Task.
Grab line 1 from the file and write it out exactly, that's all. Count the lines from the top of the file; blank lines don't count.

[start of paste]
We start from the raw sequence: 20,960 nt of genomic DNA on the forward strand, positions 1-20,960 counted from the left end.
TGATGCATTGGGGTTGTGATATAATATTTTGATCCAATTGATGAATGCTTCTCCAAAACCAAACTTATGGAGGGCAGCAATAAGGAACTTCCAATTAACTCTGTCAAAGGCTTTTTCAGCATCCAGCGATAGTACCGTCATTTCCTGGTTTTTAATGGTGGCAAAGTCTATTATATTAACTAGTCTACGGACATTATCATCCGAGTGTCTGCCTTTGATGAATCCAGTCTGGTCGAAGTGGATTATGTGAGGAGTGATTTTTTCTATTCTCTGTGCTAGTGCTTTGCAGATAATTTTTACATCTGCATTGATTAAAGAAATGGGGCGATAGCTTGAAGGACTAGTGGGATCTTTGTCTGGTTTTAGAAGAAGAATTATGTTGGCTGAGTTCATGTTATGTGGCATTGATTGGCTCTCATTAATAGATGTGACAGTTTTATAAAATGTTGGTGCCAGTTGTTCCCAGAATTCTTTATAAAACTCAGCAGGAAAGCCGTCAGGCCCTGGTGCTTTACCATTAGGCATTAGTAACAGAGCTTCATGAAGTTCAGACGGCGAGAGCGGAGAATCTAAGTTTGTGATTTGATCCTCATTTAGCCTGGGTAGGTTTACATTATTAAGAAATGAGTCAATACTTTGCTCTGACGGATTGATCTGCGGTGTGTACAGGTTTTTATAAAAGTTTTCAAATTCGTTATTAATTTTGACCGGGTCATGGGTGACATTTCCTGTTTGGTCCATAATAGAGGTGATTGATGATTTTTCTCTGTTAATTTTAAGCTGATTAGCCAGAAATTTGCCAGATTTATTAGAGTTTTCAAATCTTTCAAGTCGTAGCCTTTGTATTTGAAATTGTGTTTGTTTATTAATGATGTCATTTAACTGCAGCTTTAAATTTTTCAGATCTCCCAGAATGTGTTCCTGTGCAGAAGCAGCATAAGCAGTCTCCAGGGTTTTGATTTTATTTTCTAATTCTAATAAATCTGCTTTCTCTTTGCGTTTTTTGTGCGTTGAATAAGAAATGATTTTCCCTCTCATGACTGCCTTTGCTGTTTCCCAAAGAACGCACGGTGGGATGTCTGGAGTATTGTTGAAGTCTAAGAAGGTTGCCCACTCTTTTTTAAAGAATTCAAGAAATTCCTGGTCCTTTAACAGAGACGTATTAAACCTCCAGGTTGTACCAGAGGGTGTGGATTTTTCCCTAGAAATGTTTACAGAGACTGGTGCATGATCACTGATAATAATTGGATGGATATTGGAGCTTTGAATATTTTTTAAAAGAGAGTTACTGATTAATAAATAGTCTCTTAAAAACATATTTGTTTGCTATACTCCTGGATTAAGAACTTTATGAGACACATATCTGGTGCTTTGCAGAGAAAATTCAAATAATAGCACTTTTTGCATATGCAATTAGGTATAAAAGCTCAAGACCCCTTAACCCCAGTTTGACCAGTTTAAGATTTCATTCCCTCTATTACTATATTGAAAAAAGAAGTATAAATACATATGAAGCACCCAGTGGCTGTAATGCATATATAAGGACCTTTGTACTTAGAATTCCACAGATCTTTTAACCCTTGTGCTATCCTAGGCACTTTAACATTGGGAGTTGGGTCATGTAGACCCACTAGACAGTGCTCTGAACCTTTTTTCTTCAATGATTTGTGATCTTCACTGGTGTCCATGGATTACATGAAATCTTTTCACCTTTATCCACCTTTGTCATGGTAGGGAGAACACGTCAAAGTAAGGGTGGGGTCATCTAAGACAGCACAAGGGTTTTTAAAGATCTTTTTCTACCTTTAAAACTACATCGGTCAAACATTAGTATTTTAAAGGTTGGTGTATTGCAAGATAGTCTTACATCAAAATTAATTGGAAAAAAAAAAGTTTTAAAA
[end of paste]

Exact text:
We start from the raw sequence: 20,960 nt of genomic DNA on the forward strand, positions 1-20,960 counted from the left end.